Our mission is to create opportunities for Black and Asian female writers in the UK, and raise awareness of their work. Each prize sees six writers make the shortlist, and we’ve featured some incredibly talented authors over the years who have gone on the publish their work to great success.
In this reading list, check out some of the books published by our shortlisted writers. There’s plenty to catch your eye!
My Name is Leon, by Kit de Waal
Recently adapted by the BBC, My Name is Leon was Kit de Waal’s debut novel, which she published after winning the SI Readers’ Choice Award in 2014 with her manuscript Blue in Green.
When their mum can no longer look after them, nine-year-old Leon and his baby half-brother Jake go to like with foster carer, Maureen. But when baby Jake is adopted, Leon is heartbroken, angry and desperate to reunite his family.
Dark Chapter, by Winnie M Li
Dark Chapter placed second in our 2016 competition and was published in 2017. On a sunny afternoon in Belfast, a horrific act of violence changes the lives of two people forever.
This fictional retelling of a true crime is a story of the dark chapters and chance encounters that can irrevocably determine the shape of our lives.
A Secret Sisterhood, by Emily Midorikawa
Written in collaboration with Emma Claire Sweeney, this book explores four literary friendships, which were sometimes illicit, scandalous and volatile; sometimes supportive, radical or inspiring; but always, until now, tantalisingly consigned to the shadows.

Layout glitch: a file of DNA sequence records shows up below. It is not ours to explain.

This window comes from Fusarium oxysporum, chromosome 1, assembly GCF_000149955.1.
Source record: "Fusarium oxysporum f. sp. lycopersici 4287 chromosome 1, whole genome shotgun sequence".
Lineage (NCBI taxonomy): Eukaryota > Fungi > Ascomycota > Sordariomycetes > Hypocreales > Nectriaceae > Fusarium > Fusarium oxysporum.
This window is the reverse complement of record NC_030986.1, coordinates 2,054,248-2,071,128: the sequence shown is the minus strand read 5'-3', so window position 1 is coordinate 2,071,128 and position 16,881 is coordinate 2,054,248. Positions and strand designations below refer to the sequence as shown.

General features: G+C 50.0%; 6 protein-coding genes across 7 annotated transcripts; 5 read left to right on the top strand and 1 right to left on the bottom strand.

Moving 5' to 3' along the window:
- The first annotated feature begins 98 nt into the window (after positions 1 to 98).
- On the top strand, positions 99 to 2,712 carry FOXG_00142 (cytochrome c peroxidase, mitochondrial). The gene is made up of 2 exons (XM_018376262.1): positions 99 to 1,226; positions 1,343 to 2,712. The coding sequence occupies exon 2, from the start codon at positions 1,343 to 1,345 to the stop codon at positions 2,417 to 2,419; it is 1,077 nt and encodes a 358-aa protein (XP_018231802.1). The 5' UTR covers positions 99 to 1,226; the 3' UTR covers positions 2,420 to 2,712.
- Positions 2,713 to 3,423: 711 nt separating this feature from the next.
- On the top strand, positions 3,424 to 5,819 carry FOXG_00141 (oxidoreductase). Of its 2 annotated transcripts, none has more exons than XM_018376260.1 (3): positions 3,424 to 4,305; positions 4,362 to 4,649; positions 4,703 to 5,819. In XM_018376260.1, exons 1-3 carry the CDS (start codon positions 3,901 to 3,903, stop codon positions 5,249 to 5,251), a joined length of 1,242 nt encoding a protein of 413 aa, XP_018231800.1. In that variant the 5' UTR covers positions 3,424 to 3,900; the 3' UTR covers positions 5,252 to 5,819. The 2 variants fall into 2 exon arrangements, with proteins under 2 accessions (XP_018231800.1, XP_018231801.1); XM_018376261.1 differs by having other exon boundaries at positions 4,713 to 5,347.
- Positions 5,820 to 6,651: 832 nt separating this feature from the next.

Read about Jane Austen’s bond with a family servant, the amateur playwright Anne Sharp; how Charlotte Bronte was inspired by the daring feminist Mary Taylor; the transatlantic relationship between George Eliot and the author of Uncle Tom’s Cabin, Harriet Beecher Stowe; and the underlying erotic charge that lit the friendship of Virginia Woolf and Katherine Mansfield – a pair too often dismissed as bitter foes.
Emily Midorikawa placed joint third in our 2012 prize with her manuscript, A Tiny Speck of Black and then Nothing.
Cygnet, by Season Butler
Season Butler came second in our 2014 prize with her manuscript Hanging from the Hammer of the Bell.
Her debut novel Cygnet is the story of a young woman whose parents left her stranded on Swan Island, home to an eccentric community that is sinking into the ocean, with the promise they would return.
The Kid is left to battle against the thrashing waves of loneliness and depression, and how she learns to find hope, laughter and her own voice in a world that’s crumbling around her.
The Queen, by Anita Sivakumaran
Anita Sivakumaran’s debut novel came third in our 2014 competition.
The Queen follows the ascent of a sixteen-year-old girl to superstardom and her transformation thereafter into a formidable politician. This historical novel is based on real life events.
You can find out more about the books published by SI Leeds Literary Prize winners here.